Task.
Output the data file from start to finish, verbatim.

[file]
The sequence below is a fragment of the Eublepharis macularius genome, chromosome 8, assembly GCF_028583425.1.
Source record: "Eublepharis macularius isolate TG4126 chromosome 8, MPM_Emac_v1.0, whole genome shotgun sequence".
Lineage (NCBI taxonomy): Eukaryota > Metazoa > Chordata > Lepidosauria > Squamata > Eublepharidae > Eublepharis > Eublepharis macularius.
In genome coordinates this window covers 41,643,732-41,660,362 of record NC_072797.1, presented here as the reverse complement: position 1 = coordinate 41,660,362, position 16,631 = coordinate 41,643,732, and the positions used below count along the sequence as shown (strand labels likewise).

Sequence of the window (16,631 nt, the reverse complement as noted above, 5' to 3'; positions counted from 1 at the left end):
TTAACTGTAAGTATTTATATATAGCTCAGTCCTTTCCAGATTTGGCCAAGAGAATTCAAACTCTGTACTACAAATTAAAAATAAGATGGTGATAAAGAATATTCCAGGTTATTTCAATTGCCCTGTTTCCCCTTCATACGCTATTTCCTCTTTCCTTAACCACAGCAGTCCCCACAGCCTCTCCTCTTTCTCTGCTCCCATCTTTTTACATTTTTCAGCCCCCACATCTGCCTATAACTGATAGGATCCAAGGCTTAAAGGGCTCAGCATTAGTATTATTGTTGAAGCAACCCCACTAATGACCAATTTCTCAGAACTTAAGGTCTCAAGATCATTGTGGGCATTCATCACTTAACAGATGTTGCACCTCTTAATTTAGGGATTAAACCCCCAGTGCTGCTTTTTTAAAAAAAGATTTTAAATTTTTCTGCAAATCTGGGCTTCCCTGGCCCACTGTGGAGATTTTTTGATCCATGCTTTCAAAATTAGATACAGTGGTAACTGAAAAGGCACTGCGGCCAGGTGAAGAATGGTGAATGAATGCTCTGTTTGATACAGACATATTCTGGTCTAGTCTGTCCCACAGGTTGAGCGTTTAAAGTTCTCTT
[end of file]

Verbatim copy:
The sequence below is a fragment of the Eublepharis macularius genome, chromosome 8, assembly GCF_028583425.1.
Source record: "Eublepharis macularius isolate TG4126 chromosome 8, MPM_Emac_v1.0, whole genome shotgun sequence".
Lineage (NCBI taxonomy): Eukaryota > Metazoa > Chordata > Lepidosauria > Squamata > Eublepharidae > Eublepharis > Eublepharis macularius.
In genome coordinates this window covers 41,643,732-41,660,362 of record NC_072797.1, presented here as the reverse complement: position 1 = coordinate 41,660,362, position 16,631 = coordinate 41,643,732, and the positions used below count along the sequence as shown (strand labels likewise).

Sequence of the window (16,631 nt, the reverse complement as noted above, 5' to 3'; positions counted from 1 at the left end):
TTAACTGTAAGTATTTATATATAGCTCAGTCCTTTCCAGATTTGGCCAAGAGAATTCAAACTCTGTACTACAAATTAAAAATAAGATGGTGATAAAGAATATTCCAGGTTATTTCAATTGCCCTGTTTCCCCTTCATACGCTATTTCCTCTTTCCTTAACCACAGCAGTCCCCACAGCCTCTCCTCTTTCTCTGCTCCCATCTTTTTACATTTTTCAGCCCCCACATCTGCCTATAACTGATAGGATCCAAGGCTTAAAGGGCTCAGCATTAGTATTATTGTTGAAGCAACCCCACTAATGACCAATTTCTCAGAACTTAAGGTCTCAAGATCATTGTGGGCATTCATCACTTAACAGATGTTGCACCTCTTAATTTAGGGATTAAACCCCCAGTGCTGCTTTTTTAAAAAAAGATTTTAAATTTTTCTGCAAATCTGGGCTTCCCTGGCCCACTGTGGAGATTTTTTGATCCATGCTTTCAAAATTAGATACAGTGGTAACTGAAAAGGCACTGCGGCCAGGTGAAGAATGGTGAATGAATGCTCTGTTTGATACAGACATATTCTGGTCTAGTCTGTCCCACAGGTTGAGCGTTTAAAGTTCTCTT